Last Night’s Episode: Grey’s Anatomy “How To Save A Life”

I almost always tear up during an episode of
Grey’s Anatomy

Last night I cried, and sobbed, and wailed. I got out of bed and hunched over my desk and wept. I dried my eyes with tissue and sat up, and crumpled over again. Real, live, liquid fan-girl tears. I mean I know it’s just a T.V. show, and it’s not real life, and how is it even still on the air…

But Grey’s Anatomy is way more than just a T.V. show.

It’s a playbook, this visual journal you can grab pages and notes from. Medical dramas are special that way. They can be cornerstones of a Prime-time line up, the show pony of a network’s upfronts, or the golden child of an awards season. But they don’t get there without actually gutting viewers right in the feels. Medical dramas are the best at this because the premise is always life and death.


Derek Shepherd is dead.
What even is anything anymore?

Last night’s episode hurt me like losing a loved one. Because I did. We all did. But there were two beautiful takeaways from the episode. The first came as Derek wrapped the teen girl’s stomach in plastic, when he explained:

“Every kiss before the right kiss doesn’t count anyway. I’ve kissed a lot of women. The first time I kissed my wife… I mean she wasn’t my wife then. She was just this girl in the bar. But when we kissed it was like, I gotta tell you, it was like I never kissed any other woman before. It was like the first kiss. The right kiss.”

One of the things I love most about Grey’s Anatomy is its constant exploration of science and faith in the human. Narrations often begin “Surgeons are…” or “Surgery is…” followed by 40 minutes of emotional telecast. All these devoted, genius doctors working hard, using science to keep people alive and inside they’re just big blobs of messy, whimsical feelings.

Lately, I’ve been trying to apply logic to my feelings. It’s going swimmingly, and I’m being sarcastic. I read that Oxytocin in the brain is sometimes referred to as the bonding hormone and is associated with social recognition, anxiety, and orgasm – which I found interesting because every time I see this one guy I sort of feel like my organs are all failing and I want to die and cry and kiss him at the same time. Also, he very clearly doesn’t want to be with me. And I’m struggling to understand why my body reacts that way to someone who doesn’t like me, who I should probably not like, and why, even though it feels like my blood vessels are all exploding, I enjoy it.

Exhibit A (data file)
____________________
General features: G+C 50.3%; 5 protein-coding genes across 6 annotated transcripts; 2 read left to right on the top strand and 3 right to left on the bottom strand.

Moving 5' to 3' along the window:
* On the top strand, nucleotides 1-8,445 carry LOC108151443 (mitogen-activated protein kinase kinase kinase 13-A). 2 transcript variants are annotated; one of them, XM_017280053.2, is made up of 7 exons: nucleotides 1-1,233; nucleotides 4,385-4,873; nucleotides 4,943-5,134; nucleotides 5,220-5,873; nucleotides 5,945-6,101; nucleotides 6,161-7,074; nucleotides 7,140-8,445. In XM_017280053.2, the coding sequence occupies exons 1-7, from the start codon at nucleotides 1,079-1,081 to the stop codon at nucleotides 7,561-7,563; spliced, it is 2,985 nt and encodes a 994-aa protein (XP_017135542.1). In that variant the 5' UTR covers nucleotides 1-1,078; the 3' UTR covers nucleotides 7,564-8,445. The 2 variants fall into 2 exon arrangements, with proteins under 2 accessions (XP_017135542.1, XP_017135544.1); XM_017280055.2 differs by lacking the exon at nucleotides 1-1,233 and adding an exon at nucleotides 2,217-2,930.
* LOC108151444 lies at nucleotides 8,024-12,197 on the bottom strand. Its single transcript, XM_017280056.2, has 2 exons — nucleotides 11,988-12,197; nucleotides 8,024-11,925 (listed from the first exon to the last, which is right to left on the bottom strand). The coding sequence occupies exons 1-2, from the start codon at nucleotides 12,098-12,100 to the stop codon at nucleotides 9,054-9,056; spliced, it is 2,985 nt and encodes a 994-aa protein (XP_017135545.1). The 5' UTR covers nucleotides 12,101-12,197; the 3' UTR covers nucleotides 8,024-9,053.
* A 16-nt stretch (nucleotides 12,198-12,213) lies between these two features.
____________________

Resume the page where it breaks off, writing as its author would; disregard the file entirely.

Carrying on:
Science and faith. Logic and feelings. It’s all a mess.

The other moment that really hit me close was when Meredith told the crying doctor:

“So learn from this. Better yourself. And you will be better for next time.”

Life is ridiculous. My life is… I don’t even know what’s going on anymore at all. I actually turned down coke a few nights ago, so that’s a move in a new direction. I’m about 50% under what I’d hope to be at in my savings by now, but at least I managed to save more in two months than I ever have in my life. Factual. And while I finally have a great job that I love, I’m not naive or young, or spartan enough to think this amount of income will hold me good for long. Also, haven’t worked on new fiction or a worthwhile essay in months. I’m simply not satisfied with my life. If this is adulthood, if this is how it’s going to be and if this is all there is to really look forward to that sucks and I won’t accept it.

That Meredith had the clarity to comfort (via honest pep-talk) that doctor in the midst of coming to terms with her husband’s death gave me clarity and perspective on my own situation. Because Shonda and Ellen and Grey’s Anatomy and the mess that is Life are all perfect that way.

Also, also gave Derek a really cute obituary that I appreciated.

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